And don’t forget about naval history — a visit to “Old Ironsides,” the USS Constitution, is worth the trip.
4. West Point, New York
The home of the United States Military Academy has been a part of history since its inception. It was never captured by the British and was the site at which Benedict Arnold’s treason was uncovered. Its fortifications were ordered by General Washington himself, the military academy was signed into law under the administration of President Thomas Jefferson, and the names of its graduates permeate not just American history, but world history.
Historic sites to visit at West Point include the first national Civil War memorial (The Battle Monument), Fort Putnam, the superintendent’s house, and of course, the West Point Museum.
5. Gettysburg National Military Park, Pennsylvania
In just four hours, you can drive to the Civil War-era Gettysburg Battlefield, now preserved as a national park site. There, you can tour the battlefield, visit the national cemetery, watch reenactments of the fighting, and even visit the statue of John Burns, a War of 1812 veteran who joined in the fighting.
One day at Gettysburg may not be enough for real military history buffs. You can ride the entire area on horseback and catch a live reading of Abraham Lincoln’s Gettysburg Address, among many other events.
6. Fort McHenry, Maryland
A short drive from Gettysburg sits the Fort McHenry National Monument and Shrine in the Baltimore area. The War of 1812 is often overlooked by even the most dedicated military history buffs, but from Fort McHenry, you can watch War of 1812-era reenactments and even see where the Star-Spangled Banner itself was still famously waving after the British bombardment of the fort.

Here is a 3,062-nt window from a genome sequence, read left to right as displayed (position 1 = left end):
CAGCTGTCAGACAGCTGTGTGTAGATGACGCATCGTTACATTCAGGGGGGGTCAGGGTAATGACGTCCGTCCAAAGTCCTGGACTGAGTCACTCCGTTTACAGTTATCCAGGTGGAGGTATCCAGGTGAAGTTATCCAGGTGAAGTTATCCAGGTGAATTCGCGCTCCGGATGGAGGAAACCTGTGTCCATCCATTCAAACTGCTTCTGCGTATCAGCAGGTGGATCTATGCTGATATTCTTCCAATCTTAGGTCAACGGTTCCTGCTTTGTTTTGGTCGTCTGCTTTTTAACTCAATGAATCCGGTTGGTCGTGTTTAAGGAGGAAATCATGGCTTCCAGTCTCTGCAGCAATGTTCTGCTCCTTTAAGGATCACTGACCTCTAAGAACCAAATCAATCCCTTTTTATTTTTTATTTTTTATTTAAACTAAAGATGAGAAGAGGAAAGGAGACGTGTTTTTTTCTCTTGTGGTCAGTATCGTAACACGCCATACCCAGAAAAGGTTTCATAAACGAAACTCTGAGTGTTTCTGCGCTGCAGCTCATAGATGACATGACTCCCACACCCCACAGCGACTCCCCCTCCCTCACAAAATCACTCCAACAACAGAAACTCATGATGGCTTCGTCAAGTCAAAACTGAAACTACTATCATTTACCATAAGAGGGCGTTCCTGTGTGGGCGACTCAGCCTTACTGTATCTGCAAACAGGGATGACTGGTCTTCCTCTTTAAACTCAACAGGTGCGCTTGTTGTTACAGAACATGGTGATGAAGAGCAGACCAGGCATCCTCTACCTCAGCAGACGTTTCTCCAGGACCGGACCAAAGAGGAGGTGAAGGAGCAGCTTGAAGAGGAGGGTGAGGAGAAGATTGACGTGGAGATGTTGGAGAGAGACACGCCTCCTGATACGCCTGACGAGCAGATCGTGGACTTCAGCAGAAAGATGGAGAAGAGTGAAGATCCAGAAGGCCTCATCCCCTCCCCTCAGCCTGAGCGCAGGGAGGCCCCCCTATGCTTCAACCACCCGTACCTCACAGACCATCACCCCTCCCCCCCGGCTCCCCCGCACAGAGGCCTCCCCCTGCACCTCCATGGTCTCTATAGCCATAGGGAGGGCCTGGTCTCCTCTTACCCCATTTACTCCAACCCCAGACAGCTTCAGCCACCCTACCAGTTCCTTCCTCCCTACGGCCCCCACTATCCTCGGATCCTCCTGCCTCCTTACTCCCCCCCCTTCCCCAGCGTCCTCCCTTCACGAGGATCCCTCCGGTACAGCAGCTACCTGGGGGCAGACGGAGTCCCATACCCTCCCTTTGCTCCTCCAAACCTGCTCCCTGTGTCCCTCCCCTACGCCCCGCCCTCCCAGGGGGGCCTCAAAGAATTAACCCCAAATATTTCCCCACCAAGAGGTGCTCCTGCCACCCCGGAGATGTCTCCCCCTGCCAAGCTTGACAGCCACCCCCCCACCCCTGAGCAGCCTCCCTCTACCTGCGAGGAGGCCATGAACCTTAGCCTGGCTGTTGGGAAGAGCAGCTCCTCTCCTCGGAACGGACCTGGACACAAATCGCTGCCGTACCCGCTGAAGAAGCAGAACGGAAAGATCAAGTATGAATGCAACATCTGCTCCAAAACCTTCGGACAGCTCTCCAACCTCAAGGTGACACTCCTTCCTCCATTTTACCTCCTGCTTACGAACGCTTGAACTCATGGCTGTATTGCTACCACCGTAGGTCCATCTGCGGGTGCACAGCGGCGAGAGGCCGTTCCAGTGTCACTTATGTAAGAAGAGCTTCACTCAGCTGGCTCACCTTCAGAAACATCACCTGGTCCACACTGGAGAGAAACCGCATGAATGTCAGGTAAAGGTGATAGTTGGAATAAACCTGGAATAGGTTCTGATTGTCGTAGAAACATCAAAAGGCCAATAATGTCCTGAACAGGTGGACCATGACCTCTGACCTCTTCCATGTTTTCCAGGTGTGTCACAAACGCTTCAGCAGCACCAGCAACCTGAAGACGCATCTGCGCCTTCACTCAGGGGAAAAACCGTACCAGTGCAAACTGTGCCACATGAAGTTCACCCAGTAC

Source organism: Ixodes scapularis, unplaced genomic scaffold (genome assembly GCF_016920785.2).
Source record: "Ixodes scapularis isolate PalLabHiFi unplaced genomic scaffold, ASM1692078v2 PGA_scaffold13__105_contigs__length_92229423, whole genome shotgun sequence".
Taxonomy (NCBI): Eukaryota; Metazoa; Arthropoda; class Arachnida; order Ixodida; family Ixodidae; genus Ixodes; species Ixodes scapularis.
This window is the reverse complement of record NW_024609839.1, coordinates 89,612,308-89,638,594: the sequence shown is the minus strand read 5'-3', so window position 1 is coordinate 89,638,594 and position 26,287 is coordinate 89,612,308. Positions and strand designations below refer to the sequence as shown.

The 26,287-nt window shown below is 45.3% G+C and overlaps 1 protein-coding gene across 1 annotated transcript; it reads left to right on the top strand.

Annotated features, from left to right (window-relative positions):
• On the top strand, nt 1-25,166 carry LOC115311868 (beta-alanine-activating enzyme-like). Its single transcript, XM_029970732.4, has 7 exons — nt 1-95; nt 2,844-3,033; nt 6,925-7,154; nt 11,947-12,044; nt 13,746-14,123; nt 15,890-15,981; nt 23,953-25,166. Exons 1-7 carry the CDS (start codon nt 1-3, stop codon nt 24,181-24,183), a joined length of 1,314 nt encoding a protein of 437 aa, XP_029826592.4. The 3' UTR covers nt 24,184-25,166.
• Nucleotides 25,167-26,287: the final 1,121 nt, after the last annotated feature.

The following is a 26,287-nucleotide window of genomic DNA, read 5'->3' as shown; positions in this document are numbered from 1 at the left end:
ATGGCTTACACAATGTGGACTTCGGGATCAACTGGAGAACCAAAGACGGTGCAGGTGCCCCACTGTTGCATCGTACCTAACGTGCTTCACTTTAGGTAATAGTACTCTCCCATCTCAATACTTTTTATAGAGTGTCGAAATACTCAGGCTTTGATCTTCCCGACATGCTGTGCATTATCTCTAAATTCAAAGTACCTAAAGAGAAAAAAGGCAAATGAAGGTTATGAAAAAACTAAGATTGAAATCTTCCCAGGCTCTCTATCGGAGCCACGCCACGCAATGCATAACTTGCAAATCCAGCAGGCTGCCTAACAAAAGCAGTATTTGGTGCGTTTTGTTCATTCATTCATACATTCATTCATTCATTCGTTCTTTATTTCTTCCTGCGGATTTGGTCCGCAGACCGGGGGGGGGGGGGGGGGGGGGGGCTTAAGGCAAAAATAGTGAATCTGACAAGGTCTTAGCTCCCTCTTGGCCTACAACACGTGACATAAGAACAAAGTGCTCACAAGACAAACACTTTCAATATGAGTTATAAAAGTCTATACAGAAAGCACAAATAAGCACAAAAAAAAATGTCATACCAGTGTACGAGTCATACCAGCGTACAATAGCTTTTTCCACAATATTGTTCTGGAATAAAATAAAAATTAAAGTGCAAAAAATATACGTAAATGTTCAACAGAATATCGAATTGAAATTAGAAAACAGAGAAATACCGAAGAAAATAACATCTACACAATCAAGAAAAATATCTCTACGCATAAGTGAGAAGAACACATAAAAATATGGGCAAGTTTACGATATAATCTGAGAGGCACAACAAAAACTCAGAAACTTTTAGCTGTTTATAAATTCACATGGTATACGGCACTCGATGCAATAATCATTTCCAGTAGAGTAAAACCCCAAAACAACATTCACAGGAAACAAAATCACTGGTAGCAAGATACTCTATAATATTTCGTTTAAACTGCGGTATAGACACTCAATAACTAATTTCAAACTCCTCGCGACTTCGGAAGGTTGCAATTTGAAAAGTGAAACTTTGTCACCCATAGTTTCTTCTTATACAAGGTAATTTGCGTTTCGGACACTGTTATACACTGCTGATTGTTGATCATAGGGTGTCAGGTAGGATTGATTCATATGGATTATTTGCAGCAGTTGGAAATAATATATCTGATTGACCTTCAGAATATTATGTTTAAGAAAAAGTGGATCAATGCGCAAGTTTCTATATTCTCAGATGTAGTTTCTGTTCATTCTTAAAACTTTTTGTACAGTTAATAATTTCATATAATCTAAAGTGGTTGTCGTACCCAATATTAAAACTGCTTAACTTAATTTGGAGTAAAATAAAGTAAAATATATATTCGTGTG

If you want to see the actual Star-Spangled Banner Francis Scott Key wrote about, catch it at the Smithsonian Museum of American History, just an hour or so south.
7. The U.S. Naval Academy at Annapolis, Maryland
Annapolis is the home of the U.S. Naval Academy. Though not as old at the U.S. Military Academy, the Naval Academy has no shortage of history. The USNA Museum is a must-see for any military history buff.
8. Vietnam Veterans Memorial Wall, Washington, D.C.
The Smithsonian is in the National Capital Area, filled with the stories and sites from American military history. It is here you can get a real sense of the foreign wars of the United States, including World War II, the Korean War, and (soon) World War I and the Global War on Terror.
But nowhere else is the lasting human toll of a foreign war more present than at the Vietnam Veterans Memorial Wall. Even just an hour spent people watching at this hallowed memorial will give you a sense of what those who fight wars really sacrifice — and how that sacrifice can never be forgotten.
9. Arlington National Cemetery, Virginia